HP yesterday announced it will incur a $5-billion charge, which it blames on what it says are a raft of improprieties, misrepresentation and disclosure failures at software firm Autonomy, which the tech giant acquired last October for $11.1 billion.
Industry expert Tony Rizzo (News - Alert) offered an interesting take on the story.
For those unfamiliar with Autonomy (News - Alert), the firm was founded in 1996 by Mike Lynch when he developed an algorithm that extracts meaning in real time from all forms of information, regardless of format, source or language. This methodology and technology, Autonomy said, is transforming the way companies use and interact with data.
TMCnet interviewed Annie Weinberger, vice president of promote solutions at Autonomy, this summer. Here are some excerpts from that interview.
What has been the most important development in the past 30 years related to customer interactions?
There have been many milestones over the past three decades, but the most impactful has been one of the most recent, and that is the absolute explosion of information due to online commerce, mobile devices and social media. This huge array of human information in the form of social media, video, images, Web content, click streams, phone calls, e-mails, IM and chat now makes up over 90 percent of the world’s data and is the fastest growing form of information. This is where customers share their experiences with a brand and indicate their buying preferences and where new insights can be gleaned that impact everything from SEO and advertising spend to customer engagement and new product development. The challenge of course is to be able to derive meaning from all of this unstructured human data that does not fit cleanly into a spreadsheet or back-end system, and that is Autonomy’s sweet spot.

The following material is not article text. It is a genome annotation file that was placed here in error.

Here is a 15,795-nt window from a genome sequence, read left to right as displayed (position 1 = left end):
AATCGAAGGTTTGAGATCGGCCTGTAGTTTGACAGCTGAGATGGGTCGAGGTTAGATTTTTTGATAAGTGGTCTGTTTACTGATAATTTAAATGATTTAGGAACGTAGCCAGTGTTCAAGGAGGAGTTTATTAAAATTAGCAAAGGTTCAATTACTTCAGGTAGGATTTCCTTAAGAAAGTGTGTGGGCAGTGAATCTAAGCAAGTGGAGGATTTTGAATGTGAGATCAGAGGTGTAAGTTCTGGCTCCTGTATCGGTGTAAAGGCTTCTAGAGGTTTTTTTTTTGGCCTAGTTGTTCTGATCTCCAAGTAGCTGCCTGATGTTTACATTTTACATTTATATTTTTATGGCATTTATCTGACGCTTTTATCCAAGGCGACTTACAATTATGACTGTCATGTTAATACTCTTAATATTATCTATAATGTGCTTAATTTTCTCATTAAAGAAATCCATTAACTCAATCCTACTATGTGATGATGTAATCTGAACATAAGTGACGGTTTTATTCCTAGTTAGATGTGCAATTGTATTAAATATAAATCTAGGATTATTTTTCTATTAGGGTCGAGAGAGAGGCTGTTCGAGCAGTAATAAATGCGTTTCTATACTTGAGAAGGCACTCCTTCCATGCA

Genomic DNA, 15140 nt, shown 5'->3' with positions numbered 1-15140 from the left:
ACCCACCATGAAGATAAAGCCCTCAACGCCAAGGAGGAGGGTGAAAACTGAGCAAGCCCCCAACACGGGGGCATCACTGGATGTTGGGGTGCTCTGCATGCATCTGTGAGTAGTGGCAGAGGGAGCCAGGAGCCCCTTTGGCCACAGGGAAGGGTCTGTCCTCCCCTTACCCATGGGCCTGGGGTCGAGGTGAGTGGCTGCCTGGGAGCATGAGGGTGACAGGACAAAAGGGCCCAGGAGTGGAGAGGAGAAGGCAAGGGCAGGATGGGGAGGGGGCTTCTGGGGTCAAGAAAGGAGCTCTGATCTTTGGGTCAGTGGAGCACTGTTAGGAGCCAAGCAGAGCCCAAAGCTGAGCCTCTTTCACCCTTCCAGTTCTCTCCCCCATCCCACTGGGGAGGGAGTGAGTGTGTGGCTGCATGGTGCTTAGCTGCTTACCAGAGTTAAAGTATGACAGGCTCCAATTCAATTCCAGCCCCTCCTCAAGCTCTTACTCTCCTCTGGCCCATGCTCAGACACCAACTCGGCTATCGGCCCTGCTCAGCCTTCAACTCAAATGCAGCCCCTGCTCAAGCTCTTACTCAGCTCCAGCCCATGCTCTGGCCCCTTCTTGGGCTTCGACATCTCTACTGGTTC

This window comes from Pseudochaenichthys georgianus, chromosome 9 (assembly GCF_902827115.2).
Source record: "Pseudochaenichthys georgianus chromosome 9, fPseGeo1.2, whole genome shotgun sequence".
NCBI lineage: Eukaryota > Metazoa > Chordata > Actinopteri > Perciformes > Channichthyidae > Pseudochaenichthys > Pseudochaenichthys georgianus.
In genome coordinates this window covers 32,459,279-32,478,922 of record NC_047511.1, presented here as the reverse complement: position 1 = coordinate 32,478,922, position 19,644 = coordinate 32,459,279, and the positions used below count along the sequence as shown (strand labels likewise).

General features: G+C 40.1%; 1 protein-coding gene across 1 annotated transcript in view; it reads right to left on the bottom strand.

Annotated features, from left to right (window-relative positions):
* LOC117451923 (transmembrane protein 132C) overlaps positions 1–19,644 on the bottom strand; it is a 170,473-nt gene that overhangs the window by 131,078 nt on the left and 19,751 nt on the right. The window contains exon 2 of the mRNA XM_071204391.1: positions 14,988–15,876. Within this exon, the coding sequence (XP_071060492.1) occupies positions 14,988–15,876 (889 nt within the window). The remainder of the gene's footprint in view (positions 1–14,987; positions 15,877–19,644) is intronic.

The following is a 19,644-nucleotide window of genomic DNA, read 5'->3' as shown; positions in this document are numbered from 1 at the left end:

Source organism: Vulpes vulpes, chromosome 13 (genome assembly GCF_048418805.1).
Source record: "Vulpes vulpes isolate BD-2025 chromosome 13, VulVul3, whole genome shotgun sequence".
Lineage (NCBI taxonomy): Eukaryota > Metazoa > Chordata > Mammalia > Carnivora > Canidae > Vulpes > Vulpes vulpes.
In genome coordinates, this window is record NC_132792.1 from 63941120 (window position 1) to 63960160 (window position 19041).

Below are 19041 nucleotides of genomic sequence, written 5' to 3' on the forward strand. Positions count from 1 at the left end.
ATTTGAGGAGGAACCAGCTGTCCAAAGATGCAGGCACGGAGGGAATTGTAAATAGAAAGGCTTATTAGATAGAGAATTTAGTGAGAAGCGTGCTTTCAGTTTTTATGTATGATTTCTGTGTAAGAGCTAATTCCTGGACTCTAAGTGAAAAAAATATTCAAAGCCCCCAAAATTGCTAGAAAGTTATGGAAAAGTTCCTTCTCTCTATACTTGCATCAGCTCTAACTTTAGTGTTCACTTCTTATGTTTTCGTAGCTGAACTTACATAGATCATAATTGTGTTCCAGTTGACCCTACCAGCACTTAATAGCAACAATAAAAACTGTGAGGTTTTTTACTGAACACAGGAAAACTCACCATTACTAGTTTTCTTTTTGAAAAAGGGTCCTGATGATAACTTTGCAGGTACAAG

How is CRM changing?
Traditional CRM is all about capturing customer information in a database where it is for the most part siloed and stored. The problem is that CRM has become about internal processes and not about who the customer is and what they want in a brand experience. Companies need to supplement CRM data with behavioral information to get to the true heart of who their customers are.
How is marketing changing?
Marketing is changing in two related ways: Marketers are gaining more clout in their companies, and customers are gaining more power due to social media and the proliferation of other channels – contact center, mobile, Web, etc.
Marketing is right now being redefined. Marketers have more clout than ever, and with that comes new levels of accountability. Increasingly, they are responsible for driving revenue growth for their organizations. As such they are investing in a full spectrum of technologies that can help marketing become more data-driven, measuring every aspect of their function. The rapid adoption of Software-as-a-Service is in large part a result of this trend. Marketers don’t want to mess with the IT guys, they just want fast; easy-to-use applications that will help them meet and exceed their business goals. And consequently, it has been forecast that CMOs will spend more on IT than CIOs by 2017.